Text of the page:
In business, the 80/20 rule states that 80% of your business will come from 20% of your customers. In an economy that is more than 2/3rds driven by consumption, such an imbalance of the “have” and “have not’s” impedes real economic growth.
I have often written about the disconnect between Wall Street and Main Street. As shown in the chart below, while asset prices were inflated by continued interventions of monetary policy from the Federal Reserve it only benefitted the small portion of the population with assets invested in the market. Cheap debt, excess liquidity and a buyback spree led to soaring Wall Street and corporate profits, surging executive compensation and rising incomes for those in the top 20%. Unfortunately, the other 80% known as “Main Street” did not receive much benefit.
This divide is clearly seen in various data and survey statistics such as the recent survey from Bankrate.com which showed 30 million Americans borrowed from their retirement plans over the last 12-months. Importantly, “baby boomers” were the most likely to take a premature withdrawal as well as incur a tax penalty for doing so. A full 2/3rds of Americans agreed that the effects of the “financial crisis” are still being felt in the way they work, live and spend.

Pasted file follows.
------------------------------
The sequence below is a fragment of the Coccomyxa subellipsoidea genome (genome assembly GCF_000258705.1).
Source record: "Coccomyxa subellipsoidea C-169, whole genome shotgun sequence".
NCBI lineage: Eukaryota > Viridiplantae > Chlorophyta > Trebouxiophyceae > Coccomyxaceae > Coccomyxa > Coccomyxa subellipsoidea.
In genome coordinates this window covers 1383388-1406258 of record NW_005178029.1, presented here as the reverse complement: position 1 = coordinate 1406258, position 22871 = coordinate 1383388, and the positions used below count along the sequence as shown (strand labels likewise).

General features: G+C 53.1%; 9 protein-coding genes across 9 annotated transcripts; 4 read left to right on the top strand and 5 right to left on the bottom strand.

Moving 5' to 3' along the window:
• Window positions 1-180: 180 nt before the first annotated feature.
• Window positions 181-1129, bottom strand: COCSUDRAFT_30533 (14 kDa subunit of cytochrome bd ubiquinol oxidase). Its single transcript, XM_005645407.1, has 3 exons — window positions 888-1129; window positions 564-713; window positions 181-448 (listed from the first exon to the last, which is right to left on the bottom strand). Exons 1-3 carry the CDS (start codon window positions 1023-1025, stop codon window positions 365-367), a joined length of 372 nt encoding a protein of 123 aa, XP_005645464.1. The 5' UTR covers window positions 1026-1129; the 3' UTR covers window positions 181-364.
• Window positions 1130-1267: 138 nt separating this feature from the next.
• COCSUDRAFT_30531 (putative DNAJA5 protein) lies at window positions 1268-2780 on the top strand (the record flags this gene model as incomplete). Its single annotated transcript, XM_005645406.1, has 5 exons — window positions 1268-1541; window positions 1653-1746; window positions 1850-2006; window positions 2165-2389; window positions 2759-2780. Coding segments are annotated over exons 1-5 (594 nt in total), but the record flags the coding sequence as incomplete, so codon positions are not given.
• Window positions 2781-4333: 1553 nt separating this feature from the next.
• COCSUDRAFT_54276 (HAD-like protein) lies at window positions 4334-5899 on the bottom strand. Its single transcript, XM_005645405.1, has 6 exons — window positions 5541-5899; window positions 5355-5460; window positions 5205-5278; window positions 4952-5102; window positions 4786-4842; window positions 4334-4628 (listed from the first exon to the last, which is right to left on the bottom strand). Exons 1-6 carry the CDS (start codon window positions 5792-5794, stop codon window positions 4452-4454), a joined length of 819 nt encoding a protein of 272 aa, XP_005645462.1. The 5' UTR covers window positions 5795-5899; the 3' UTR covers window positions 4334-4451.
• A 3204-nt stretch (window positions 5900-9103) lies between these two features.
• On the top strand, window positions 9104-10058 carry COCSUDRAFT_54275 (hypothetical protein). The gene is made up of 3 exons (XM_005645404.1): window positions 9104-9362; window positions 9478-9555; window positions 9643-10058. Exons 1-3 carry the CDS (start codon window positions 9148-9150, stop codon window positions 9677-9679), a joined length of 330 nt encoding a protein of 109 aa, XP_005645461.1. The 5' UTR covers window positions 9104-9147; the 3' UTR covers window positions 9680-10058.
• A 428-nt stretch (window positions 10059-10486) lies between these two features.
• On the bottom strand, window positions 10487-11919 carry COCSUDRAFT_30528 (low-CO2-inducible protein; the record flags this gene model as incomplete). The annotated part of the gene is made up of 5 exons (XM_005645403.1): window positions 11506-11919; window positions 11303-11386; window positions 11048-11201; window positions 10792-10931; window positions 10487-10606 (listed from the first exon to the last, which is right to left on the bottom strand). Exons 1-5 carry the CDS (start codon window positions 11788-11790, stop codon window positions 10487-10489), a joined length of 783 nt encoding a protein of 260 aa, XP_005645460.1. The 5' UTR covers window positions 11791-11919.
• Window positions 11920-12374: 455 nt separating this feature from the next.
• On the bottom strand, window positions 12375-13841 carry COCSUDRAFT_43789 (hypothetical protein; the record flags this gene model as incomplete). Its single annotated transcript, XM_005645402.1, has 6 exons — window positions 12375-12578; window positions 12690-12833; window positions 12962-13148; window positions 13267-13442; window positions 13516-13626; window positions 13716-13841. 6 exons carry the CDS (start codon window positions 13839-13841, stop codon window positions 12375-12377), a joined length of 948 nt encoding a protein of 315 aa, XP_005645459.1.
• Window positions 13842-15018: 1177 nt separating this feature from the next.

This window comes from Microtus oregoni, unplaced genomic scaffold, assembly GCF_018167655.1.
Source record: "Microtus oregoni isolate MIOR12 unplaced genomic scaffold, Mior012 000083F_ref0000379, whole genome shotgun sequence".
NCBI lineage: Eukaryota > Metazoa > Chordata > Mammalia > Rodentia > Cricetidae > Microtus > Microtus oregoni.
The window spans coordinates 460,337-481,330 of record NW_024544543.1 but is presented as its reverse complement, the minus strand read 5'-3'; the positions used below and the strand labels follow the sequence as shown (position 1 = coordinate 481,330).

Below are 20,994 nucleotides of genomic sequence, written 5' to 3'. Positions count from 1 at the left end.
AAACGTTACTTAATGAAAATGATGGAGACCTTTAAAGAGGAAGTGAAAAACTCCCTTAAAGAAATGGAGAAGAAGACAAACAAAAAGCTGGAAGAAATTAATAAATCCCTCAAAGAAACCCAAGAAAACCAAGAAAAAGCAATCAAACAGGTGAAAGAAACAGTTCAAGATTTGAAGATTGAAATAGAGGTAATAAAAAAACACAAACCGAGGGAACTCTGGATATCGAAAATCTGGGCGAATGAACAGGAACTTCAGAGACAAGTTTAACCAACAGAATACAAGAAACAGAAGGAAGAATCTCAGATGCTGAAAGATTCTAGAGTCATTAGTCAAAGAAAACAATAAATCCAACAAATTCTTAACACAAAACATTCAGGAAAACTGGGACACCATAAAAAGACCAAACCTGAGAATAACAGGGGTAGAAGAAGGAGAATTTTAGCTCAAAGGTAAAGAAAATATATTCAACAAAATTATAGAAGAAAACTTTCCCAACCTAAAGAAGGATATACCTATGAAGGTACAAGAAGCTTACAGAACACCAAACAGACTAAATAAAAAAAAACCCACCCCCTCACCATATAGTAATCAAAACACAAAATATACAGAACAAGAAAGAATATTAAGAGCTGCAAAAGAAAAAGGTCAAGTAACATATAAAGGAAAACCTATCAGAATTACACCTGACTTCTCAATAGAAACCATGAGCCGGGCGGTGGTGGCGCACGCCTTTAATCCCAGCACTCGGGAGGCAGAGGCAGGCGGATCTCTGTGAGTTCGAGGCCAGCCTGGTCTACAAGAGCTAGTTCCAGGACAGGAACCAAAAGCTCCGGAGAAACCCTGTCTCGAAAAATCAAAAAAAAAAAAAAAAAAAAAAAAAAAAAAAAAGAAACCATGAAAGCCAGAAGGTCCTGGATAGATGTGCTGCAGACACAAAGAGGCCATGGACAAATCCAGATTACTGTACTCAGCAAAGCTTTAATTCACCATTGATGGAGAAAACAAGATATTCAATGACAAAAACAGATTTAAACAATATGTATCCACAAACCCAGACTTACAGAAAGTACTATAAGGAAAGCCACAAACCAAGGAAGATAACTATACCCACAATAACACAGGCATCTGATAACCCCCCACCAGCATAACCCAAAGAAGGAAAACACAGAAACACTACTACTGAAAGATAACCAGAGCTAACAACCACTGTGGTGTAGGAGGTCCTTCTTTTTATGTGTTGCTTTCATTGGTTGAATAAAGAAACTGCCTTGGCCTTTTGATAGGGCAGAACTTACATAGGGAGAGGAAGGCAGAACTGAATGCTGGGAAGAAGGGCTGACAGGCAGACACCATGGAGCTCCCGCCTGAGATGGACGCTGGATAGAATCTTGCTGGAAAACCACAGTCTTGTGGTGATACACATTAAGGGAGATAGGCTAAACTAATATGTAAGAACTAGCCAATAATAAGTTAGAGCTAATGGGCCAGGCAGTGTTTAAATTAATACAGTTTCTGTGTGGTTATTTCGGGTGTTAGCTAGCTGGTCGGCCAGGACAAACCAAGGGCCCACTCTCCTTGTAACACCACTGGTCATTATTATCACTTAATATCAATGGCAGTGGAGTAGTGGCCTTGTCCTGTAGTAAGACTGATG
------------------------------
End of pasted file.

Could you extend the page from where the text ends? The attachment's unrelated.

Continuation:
How can it be that in an environment where Central Bank interventions have fostered surging asset prices, there are 30 million American’s tapping retirement plans to meet current expenses? Of course, the picture is much worse when looking at a variety of measures I discussed previously in “Don’t Blame Boomer’s For Not Retiring:”